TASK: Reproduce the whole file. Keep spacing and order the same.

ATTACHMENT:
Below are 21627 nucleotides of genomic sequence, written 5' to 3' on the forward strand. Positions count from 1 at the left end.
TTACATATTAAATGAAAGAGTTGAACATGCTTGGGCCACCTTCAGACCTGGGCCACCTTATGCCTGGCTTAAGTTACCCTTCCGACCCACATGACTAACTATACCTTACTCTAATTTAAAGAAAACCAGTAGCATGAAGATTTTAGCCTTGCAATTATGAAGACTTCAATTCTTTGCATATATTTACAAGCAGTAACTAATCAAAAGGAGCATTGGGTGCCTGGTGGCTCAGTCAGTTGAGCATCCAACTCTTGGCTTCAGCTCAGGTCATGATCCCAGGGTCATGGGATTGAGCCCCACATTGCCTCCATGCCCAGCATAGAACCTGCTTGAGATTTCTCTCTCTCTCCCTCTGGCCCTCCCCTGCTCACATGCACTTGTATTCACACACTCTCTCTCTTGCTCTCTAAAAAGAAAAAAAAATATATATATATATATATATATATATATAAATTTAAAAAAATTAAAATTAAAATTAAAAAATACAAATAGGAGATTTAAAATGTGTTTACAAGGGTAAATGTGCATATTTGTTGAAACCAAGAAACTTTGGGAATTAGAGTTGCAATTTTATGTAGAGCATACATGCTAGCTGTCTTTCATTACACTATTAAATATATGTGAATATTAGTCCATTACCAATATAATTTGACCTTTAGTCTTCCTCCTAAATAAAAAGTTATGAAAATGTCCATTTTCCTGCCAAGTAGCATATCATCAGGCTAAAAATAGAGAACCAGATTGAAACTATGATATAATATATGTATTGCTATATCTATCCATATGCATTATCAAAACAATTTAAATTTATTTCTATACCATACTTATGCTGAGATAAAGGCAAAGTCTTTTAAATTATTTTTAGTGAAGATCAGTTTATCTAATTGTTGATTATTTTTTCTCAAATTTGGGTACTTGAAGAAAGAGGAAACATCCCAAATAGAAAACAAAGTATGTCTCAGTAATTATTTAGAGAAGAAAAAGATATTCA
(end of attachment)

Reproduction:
Below are 21627 nucleotides of genomic sequence, written 5' to 3' on the forward strand. Positions count from 1 at the left end.
TTACATATTAAATGAAAGAGTTGAACATGCTTGGGCCACCTTCAGACCTGGGCCACCTTATGCCTGGCTTAAGTTACCCTTCCGACCCACATGACTAACTATACCTTACTCTAATTTAAAGAAAACCAGTAGCATGAAGATTTTAGCCTTGCAATTATGAAGACTTCAATTCTTTGCATATATTTACAAGCAGTAACTAATCAAAAGGAGCATTGGGTGCCTGGTGGCTCAGTCAGTTGAGCATCCAACTCTTGGCTTCAGCTCAGGTCATGATCCCAGGGTCATGGGATTGAGCCCCACATTGCCTCCATGCCCAGCATAGAACCTGCTTGAGATTTCTCTCTCTCTCCCTCTGGCCCTCCCCTGCTCACATGCACTTGTATTCACACACTCTCTCTCTTGCTCTCTAAAAAGAAAAAAAAATATATATATATATATATATATATATATAAATTTAAAAAAATTAAAATTAAAATTAAAAAATACAAATAGGAGATTTAAAATGTGTTTACAAGGGTAAATGTGCATATTTGTTGAAACCAAGAAACTTTGGGAATTAGAGTTGCAATTTTATGTAGAGCATACATGCTAGCTGTCTTTCATTACACTATTAAATATATGTGAATATTAGTCCATTACCAATATAATTTGACCTTTAGTCTTCCTCCTAAATAAAAAGTTATGAAAATGTCCATTTTCCTGCCAAGTAGCATATCATCAGGCTAAAAATAGAGAACCAGATTGAAACTATGATATAATATATGTATTGCTATATCTATCCATATGCATTATCAAAACAATTTAAATTTATTTCTATACCATACTTATGCTGAGATAAAGGCAAAGTCTTTTAAATTATTTTTAGTGAAGATCAGTTTATCTAATTGTTGATTATTTTTTCTCAAATTTGGGTACTTGAAGAAAGAGGAAACATCCCAAATAGAAAACAAAGTATGTCTCAGTAATTATTTAGAGAAGAAAAAGATATTCA